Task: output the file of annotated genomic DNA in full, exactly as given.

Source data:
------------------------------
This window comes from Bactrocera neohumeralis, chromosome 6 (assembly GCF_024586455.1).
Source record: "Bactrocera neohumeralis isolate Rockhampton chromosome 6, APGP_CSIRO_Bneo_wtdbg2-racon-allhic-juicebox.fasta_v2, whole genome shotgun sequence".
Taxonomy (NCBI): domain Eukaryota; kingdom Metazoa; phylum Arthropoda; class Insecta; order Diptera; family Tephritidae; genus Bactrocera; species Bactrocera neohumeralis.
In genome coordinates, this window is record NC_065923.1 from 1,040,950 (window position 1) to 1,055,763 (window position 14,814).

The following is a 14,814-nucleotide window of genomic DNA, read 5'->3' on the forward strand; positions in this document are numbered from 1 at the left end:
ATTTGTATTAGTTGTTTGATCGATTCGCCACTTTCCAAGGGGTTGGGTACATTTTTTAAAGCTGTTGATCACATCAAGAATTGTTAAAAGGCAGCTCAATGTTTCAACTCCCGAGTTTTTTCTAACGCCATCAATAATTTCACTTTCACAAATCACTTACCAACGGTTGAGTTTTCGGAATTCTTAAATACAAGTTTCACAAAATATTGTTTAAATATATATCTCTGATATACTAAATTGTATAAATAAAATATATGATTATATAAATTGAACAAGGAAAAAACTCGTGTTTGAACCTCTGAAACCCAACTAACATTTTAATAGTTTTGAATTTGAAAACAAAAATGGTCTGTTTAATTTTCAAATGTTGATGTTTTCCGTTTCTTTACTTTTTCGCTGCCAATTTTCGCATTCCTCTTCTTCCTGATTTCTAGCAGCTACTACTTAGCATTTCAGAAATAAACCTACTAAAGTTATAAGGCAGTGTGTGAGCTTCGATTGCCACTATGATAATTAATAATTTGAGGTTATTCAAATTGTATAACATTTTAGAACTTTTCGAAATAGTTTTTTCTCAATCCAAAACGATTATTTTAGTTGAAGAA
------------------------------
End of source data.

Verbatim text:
This window comes from Bactrocera neohumeralis, chromosome 6 (assembly GCF_024586455.1).
Source record: "Bactrocera neohumeralis isolate Rockhampton chromosome 6, APGP_CSIRO_Bneo_wtdbg2-racon-allhic-juicebox.fasta_v2, whole genome shotgun sequence".
Taxonomy (NCBI): domain Eukaryota; kingdom Metazoa; phylum Arthropoda; class Insecta; order Diptera; family Tephritidae; genus Bactrocera; species Bactrocera neohumeralis.
In genome coordinates, this window is record NC_065923.1 from 1,040,950 (window position 1) to 1,055,763 (window position 14,814).

The following is a 14,814-nucleotide window of genomic DNA, read 5'->3' on the forward strand; positions in this document are numbered from 1 at the left end:
ATTTGTATTAGTTGTTTGATCGATTCGCCACTTTCCAAGGGGTTGGGTACATTTTTTAAAGCTGTTGATCACATCAAGAATTGTTAAAAGGCAGCTCAATGTTTCAACTCCCGAGTTTTTTCTAACGCCATCAATAATTTCACTTTCACAAATCACTTACCAACGGTTGAGTTTTCGGAATTCTTAAATACAAGTTTCACAAAATATTGTTTAAATATATATCTCTGATATACTAAATTGTATAAATAAAATATATGATTATATAAATTGAACAAGGAAAAAACTCGTGTTTGAACCTCTGAAACCCAACTAACATTTTAATAGTTTTGAATTTGAAAACAAAAATGGTCTGTTTAATTTTCAAATGTTGATGTTTTCCGTTTCTTTACTTTTTCGCTGCCAATTTTCGCATTCCTCTTCTTCCTGATTTCTAGCAGCTACTACTTAGCATTTCAGAAATAAACCTACTAAAGTTATAAGGCAGTGTGTGAGCTTCGATTGCCACTATGATAATTAATAATTTGAGGTTATTCAAATTGTATAACATTTTAGAACTTTTCGAAATAGTTTTTTCTCAATCCAAAACGATTATTTTAGTTGAAGAA